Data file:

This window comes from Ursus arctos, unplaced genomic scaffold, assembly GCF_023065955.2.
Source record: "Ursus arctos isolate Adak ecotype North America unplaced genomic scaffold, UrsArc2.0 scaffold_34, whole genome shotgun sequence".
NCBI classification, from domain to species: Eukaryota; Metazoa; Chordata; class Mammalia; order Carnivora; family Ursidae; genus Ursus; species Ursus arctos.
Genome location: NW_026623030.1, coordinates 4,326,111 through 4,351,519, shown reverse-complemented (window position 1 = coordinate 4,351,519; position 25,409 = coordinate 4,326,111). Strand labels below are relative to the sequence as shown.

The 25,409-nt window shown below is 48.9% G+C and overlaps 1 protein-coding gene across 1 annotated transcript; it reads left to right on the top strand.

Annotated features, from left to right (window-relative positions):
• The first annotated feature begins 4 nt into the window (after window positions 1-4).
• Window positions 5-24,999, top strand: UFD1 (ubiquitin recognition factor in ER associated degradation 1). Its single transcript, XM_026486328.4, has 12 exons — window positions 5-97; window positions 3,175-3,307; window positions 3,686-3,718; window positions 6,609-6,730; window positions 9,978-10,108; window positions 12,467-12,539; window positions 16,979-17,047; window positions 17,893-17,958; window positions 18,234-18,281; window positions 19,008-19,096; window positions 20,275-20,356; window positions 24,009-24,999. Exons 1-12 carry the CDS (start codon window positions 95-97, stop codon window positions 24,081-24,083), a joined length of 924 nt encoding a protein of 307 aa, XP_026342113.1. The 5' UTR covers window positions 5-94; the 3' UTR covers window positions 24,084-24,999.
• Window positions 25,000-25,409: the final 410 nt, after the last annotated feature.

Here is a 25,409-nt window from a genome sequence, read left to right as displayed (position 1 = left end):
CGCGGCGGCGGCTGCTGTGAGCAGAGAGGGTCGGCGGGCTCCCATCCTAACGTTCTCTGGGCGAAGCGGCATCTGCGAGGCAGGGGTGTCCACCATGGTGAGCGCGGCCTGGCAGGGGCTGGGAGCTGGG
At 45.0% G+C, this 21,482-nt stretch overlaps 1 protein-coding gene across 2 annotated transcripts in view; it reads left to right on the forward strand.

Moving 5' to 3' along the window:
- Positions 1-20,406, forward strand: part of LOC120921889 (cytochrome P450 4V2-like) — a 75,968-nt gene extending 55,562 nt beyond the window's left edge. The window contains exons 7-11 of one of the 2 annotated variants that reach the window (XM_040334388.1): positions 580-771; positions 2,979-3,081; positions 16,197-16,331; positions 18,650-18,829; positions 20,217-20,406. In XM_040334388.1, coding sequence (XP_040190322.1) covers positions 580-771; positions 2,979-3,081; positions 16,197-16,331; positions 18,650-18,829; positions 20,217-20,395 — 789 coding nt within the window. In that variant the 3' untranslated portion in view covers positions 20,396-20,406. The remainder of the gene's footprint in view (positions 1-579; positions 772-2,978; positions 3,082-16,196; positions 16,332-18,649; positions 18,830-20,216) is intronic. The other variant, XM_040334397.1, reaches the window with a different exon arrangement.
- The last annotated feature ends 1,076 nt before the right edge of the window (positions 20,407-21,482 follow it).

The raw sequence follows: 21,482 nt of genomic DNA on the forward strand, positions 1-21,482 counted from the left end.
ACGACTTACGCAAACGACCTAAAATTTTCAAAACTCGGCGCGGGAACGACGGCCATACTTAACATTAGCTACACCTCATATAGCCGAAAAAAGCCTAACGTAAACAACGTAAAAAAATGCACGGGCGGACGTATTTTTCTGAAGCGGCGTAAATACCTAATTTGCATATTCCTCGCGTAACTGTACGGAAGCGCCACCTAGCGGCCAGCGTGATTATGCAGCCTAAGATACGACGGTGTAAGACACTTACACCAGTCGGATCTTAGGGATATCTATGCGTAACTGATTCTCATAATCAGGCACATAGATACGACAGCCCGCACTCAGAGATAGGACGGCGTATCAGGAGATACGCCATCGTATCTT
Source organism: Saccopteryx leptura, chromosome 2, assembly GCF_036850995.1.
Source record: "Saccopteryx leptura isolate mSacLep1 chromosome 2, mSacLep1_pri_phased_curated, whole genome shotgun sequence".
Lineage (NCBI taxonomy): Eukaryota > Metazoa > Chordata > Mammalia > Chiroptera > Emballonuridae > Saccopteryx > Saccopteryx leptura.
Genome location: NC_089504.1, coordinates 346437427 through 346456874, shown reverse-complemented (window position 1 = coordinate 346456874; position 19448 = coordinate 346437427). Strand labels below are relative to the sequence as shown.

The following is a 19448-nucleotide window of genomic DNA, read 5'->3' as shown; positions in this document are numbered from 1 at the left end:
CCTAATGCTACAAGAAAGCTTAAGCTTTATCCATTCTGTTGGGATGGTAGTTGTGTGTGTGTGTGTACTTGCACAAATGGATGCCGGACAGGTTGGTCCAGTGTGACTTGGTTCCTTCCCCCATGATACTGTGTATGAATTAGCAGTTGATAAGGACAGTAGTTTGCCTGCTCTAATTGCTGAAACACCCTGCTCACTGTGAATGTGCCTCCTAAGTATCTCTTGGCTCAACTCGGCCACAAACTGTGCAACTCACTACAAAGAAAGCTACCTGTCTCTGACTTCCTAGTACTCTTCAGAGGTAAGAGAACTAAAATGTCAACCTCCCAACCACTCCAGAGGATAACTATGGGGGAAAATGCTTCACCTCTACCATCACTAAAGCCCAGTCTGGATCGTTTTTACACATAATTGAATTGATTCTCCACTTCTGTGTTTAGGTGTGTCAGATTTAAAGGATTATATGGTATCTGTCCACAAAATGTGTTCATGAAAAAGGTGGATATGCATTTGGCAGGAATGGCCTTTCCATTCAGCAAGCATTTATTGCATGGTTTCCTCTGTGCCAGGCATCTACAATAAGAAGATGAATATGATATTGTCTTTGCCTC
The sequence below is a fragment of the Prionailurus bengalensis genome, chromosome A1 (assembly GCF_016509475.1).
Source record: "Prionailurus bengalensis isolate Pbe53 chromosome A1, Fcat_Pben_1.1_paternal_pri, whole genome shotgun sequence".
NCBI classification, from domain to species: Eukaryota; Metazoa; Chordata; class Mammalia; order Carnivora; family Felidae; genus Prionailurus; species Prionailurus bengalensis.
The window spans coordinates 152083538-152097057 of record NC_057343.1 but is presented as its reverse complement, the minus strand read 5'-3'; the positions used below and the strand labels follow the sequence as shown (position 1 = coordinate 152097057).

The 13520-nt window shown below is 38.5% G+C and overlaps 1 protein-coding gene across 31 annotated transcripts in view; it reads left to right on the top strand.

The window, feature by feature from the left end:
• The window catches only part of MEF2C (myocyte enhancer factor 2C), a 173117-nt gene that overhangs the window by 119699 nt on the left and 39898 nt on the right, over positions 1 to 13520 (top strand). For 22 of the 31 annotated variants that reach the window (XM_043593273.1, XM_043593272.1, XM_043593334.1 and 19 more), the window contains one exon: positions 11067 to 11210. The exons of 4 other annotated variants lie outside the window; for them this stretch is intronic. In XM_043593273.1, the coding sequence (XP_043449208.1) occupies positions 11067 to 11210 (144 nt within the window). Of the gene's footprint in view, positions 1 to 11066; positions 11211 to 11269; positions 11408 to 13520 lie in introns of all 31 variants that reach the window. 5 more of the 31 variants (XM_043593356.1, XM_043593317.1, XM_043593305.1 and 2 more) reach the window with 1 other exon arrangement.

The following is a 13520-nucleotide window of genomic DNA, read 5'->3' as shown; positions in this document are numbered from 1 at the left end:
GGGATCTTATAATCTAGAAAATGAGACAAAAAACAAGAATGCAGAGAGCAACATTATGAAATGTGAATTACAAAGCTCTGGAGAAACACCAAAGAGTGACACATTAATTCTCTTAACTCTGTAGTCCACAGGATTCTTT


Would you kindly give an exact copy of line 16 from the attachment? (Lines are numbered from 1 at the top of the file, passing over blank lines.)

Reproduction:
The raw sequence follows: 21,482 nt of genomic DNA on the forward strand, positions 1-21,482 counted from the left end.